Labor remains committed to the resources sector – check. Labor wants to build its biofuel sector – check. Labor wants to build more infrastructure – check.
Labor is being allowed to lead the estimates committee hearing – check.
Dixers! We all know what that means.
Labor and the Opposition have engaged in a circular debate over unemployment – and who was worse. Which is dangerous territory, given Queensland is hovering just under 6.6 per cent, which is where unemployment sat when the Newman Government departed – and barring a miracle, it’ll hit that again.
We are back!
Anthony Lynham looks thrilled to be here. Aren’t we all, Dr Lynham. Aren’t we all.
We have made it! Jackie Trad has left the hot seat and the committee breaks for lunch.
Grill factor – Lightly seared
Up next – Anthony Lynham. We’ll be back just after 2.30
Deb Frecklington and Jackie Trad are facing off over which government had the worst capital underspend.
Mr Pearce says it “sounds like a couple of people having a chat over a coffee at the moment”. We would love to go for an excursion into Mr Pearce’s head. It seems like a fun place.
With the clock ticking down, Ms Trad is starting to loosen up. She has kept a pretty tight lid on her general Trad-ness, but as 1.30 and freedom approaches, so does Ms Trad’s smart-arseness.
She asks for a crayon so she can explain something to Ms Frecklington, rolls her eyes Michelle Obama style and sighs that “she tried”.
JAM wants Ms Trad to give an analysis of how much return the state has received for the trade missions she has been on.
Ms Trad looks like she is over turning a table in her head, but smiles and essentially takes it on notice.
That was quick – the love fest is over.
Mr Pearce says he can feel the love slipping from the room. DP Trad has just suggested LNP MP Mark Robinson step outside for a cup of tea. Ladies and gentlemen – your elected representatives.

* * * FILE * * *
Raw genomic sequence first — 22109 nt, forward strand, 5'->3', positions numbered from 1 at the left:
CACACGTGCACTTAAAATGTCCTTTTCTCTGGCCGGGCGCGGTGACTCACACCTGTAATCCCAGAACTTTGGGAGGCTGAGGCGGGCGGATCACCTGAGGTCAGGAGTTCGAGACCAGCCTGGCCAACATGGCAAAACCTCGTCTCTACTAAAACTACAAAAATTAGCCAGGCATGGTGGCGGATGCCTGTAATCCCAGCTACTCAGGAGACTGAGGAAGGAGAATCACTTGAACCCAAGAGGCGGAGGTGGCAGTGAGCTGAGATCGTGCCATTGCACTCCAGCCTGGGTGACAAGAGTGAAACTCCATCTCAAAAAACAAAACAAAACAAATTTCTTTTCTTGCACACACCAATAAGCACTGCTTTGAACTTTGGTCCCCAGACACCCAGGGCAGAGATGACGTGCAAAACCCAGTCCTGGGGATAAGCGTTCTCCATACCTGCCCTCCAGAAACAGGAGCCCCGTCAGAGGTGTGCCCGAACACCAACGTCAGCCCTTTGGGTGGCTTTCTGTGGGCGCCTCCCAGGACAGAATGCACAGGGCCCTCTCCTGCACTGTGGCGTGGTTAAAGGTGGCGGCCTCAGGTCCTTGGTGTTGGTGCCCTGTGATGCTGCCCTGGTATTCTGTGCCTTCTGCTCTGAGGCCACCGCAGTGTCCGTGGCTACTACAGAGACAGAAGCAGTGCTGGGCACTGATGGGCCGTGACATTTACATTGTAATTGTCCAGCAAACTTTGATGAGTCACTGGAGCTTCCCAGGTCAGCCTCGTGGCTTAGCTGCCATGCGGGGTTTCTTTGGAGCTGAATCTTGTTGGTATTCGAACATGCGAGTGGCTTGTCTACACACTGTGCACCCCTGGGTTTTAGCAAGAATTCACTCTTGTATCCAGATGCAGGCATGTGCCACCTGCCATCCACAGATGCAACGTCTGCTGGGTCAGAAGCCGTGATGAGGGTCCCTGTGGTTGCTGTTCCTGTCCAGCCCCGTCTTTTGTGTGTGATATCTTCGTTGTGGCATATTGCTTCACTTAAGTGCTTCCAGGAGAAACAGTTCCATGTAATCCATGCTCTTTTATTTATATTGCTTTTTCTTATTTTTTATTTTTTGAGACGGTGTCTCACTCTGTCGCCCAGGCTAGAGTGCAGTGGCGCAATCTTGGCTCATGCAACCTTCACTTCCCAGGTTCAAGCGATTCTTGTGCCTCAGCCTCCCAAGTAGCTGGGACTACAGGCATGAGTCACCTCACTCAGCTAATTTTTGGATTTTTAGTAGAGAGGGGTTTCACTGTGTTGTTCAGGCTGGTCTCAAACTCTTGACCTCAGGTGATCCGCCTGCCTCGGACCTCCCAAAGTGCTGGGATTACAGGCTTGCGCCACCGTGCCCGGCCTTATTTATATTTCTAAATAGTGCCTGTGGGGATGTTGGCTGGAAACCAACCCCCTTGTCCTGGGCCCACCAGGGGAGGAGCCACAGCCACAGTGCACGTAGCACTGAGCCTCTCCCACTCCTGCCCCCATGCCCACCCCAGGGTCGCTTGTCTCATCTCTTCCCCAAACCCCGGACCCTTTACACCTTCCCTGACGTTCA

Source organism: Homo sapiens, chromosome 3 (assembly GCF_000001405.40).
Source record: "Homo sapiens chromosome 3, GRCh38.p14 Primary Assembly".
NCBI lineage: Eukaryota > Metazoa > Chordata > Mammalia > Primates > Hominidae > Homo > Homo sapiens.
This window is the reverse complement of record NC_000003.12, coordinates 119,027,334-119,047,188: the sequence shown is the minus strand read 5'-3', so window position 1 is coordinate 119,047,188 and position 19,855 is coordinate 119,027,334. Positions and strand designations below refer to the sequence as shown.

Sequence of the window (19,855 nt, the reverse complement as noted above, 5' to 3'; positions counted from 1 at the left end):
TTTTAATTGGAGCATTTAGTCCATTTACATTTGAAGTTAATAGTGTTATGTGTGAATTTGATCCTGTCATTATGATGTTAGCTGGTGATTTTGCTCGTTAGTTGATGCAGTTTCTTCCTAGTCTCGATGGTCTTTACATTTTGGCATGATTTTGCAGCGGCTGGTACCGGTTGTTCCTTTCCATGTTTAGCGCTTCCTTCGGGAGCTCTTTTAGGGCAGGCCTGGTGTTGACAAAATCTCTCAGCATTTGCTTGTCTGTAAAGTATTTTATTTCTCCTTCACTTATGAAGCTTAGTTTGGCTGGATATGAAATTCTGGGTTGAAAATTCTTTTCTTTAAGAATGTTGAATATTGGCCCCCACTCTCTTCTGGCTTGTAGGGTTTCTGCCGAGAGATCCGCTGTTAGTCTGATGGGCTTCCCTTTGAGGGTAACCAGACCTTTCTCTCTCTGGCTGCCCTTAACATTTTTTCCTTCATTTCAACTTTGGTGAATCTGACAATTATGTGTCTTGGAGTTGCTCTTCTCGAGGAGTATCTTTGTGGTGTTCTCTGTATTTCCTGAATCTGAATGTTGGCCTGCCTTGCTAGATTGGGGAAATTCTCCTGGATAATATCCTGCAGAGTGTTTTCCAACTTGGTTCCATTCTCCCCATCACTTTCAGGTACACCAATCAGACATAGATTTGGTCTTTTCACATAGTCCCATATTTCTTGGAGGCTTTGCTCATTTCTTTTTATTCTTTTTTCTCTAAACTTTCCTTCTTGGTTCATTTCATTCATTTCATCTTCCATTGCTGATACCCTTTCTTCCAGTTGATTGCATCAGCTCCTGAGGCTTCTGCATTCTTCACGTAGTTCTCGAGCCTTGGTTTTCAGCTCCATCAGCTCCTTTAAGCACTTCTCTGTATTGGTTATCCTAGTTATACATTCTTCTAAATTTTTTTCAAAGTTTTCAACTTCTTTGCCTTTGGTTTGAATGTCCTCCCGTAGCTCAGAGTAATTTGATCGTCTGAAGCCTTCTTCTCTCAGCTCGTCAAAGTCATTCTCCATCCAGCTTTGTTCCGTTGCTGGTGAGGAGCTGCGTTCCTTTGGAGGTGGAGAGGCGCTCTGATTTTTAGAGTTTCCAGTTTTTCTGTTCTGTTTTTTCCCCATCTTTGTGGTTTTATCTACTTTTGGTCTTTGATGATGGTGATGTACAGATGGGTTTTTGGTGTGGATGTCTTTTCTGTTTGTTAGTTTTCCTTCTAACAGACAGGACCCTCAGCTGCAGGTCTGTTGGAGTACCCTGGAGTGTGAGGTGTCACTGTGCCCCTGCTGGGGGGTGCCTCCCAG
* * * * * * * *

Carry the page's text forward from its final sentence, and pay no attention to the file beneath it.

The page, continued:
Awwwwww Committee Chair Jim Pearce says he has felt “a lot of love” around the room today.
In other news, fairies are real and Kim Kardashian is the greatest mind of our generation
The Queensland Government has announced it will “index the maximum infrastructure charges on new developments”, a move which will be welcomed by local councils, but not so welcomed by developers.
Here is what Ms Trad had to say on the announcement.
“Since the maximum charges were first set in 2011 they have not increased and these charges no longer reflect the real cost of construction and building, which is starting to hit the bottom line of council budgets.
“The Local Government Association of Queensland has estimated that councils would have missed out on $26 million in revenue for delivering trunk infrastructure if these charges were not indexed for another year.”
Under the current Sustainable Planning Act 2009 charges can be indexed by applying an increase based on an average of the previous three years of increases to the cost of building roads and bridges.
“Under the newly indexed amounts, councils will be able to charge developers up to $2 more per m2gfa for retail premises, $1.55 more per m2gfa for office premises, or a total $311.20 extra per house with three or more bedrooms,” Ms Trad said.
“Although this may not seem like much, when you multiply the amount by all newly approved developments in a local government area, it adds up and will go a long way in supporting councils’ bottom line.”
The DP is now talking about her trade missions which is like the worst ever travel show and tell you could imagine.
It’s like when your annoying friend takes a Contiki Tour and then insists on bringing everyone over for a dinner party where they can do a show and tell involving private jokes with people you don’t know and will never meet, blurry selfies and tales of how seeing the Eiffel Tower in person changed them on a spiritual level while simultaneously complaining how expensive it was/didn’t live up to expectations, but the political version.
Add in a dash of sanctimonious “it’s very important”-ness and you’re there.
JAM has another question – the member for Bundamba follows on from a query she had yesterday about council controlled entities. She is pleased with the government’s moves to improve transparency around local governments – but she would like to see that extended to those entities.
Ms Trad says it is something that could be looked at. Basically.